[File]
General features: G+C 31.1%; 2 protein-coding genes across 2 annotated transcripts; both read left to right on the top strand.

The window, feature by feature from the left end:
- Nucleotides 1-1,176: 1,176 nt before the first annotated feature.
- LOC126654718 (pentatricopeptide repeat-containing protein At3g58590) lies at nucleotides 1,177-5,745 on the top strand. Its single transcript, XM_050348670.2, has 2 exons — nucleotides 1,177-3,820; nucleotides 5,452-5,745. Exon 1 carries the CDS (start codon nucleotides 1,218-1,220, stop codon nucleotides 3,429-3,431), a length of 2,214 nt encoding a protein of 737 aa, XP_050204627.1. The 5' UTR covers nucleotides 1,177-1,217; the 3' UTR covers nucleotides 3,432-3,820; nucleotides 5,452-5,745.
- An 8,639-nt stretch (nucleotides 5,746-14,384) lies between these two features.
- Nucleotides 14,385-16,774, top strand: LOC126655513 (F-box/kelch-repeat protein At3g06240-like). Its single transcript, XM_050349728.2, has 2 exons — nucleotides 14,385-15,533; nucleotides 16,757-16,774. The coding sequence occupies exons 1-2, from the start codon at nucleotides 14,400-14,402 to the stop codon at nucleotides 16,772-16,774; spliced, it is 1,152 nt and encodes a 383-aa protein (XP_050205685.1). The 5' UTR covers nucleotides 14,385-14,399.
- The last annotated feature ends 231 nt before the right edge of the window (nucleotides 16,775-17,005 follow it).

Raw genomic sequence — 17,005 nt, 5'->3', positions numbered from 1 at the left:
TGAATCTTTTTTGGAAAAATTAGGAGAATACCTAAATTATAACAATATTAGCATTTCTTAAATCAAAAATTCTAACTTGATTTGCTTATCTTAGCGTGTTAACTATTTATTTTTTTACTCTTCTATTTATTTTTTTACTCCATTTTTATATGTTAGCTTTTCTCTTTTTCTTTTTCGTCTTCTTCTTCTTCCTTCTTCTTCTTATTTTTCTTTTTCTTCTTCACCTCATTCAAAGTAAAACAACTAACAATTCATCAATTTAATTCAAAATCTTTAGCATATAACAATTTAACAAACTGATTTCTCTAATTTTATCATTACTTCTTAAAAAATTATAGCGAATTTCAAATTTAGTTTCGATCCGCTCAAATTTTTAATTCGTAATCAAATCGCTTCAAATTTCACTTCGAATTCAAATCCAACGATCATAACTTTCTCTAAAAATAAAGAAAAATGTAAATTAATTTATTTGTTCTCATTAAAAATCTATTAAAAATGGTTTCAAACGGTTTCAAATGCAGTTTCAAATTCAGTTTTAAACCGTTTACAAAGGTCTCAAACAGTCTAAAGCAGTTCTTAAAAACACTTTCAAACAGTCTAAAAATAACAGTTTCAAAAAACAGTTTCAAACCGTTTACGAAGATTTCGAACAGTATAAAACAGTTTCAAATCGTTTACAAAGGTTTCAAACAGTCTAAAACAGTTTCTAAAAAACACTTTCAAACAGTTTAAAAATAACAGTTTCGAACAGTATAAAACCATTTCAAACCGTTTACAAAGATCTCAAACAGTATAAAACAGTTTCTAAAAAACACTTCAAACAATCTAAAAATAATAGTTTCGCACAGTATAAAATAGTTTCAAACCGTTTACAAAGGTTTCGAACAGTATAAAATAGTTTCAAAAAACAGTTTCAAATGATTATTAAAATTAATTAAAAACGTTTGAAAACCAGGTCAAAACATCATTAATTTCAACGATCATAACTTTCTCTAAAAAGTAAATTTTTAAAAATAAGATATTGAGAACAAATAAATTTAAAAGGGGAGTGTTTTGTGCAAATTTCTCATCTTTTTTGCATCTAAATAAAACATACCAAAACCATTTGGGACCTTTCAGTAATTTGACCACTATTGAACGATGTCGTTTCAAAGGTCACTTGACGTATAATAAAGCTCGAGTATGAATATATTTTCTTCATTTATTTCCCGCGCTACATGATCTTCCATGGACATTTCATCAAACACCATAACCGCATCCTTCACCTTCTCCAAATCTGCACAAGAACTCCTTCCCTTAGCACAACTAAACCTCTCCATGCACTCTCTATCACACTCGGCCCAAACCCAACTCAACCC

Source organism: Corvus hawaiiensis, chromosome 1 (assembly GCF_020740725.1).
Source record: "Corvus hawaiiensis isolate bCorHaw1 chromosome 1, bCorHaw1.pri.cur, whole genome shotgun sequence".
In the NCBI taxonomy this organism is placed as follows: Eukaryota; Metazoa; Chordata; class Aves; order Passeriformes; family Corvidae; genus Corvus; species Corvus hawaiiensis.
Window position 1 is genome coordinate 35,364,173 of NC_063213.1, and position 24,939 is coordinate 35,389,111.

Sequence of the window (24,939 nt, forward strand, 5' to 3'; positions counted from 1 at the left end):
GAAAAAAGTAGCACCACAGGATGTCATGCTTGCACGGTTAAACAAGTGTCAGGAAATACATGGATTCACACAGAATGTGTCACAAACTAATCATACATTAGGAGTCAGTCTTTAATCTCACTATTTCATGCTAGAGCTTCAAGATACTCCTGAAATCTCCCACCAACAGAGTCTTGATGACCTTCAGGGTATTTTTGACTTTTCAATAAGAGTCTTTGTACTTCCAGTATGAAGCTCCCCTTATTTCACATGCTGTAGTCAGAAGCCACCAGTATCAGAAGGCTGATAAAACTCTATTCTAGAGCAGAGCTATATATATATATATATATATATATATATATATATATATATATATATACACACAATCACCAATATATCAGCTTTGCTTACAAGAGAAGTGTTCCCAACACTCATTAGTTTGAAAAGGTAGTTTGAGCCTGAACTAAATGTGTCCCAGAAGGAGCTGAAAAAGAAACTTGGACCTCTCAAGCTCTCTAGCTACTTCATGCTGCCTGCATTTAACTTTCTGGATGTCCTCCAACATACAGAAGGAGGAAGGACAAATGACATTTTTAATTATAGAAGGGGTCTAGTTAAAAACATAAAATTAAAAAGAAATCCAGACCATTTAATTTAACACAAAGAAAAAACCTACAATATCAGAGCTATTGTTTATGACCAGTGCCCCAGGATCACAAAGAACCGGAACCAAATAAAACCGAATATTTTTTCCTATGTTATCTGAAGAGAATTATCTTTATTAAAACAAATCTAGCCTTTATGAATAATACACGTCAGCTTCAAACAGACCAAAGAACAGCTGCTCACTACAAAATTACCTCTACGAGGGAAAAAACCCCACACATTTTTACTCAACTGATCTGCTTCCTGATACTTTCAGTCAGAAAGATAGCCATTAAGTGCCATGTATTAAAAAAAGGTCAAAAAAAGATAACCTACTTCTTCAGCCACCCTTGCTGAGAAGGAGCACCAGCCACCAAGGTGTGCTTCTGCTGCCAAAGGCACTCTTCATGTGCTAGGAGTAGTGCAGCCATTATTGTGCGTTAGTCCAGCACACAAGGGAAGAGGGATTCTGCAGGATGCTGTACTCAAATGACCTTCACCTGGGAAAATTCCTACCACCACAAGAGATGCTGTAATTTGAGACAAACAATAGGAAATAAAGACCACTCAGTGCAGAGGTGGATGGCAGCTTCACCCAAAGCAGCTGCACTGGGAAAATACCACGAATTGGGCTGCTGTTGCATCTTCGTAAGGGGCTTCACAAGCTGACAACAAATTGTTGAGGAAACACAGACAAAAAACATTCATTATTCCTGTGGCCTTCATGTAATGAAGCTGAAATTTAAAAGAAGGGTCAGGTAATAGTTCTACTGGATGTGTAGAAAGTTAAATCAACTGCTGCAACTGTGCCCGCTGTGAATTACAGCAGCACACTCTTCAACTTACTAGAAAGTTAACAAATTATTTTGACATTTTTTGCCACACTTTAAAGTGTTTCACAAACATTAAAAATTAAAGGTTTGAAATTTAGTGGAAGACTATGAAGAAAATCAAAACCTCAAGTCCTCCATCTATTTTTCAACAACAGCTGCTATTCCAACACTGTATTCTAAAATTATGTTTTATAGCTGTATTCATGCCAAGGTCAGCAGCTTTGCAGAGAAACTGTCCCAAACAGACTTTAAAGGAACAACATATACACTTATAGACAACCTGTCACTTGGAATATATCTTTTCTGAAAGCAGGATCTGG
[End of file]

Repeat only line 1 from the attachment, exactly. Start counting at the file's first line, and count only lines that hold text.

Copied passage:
General features: G+C 31.1%; 2 protein-coding genes across 2 annotated transcripts; both read left to right on the top strand.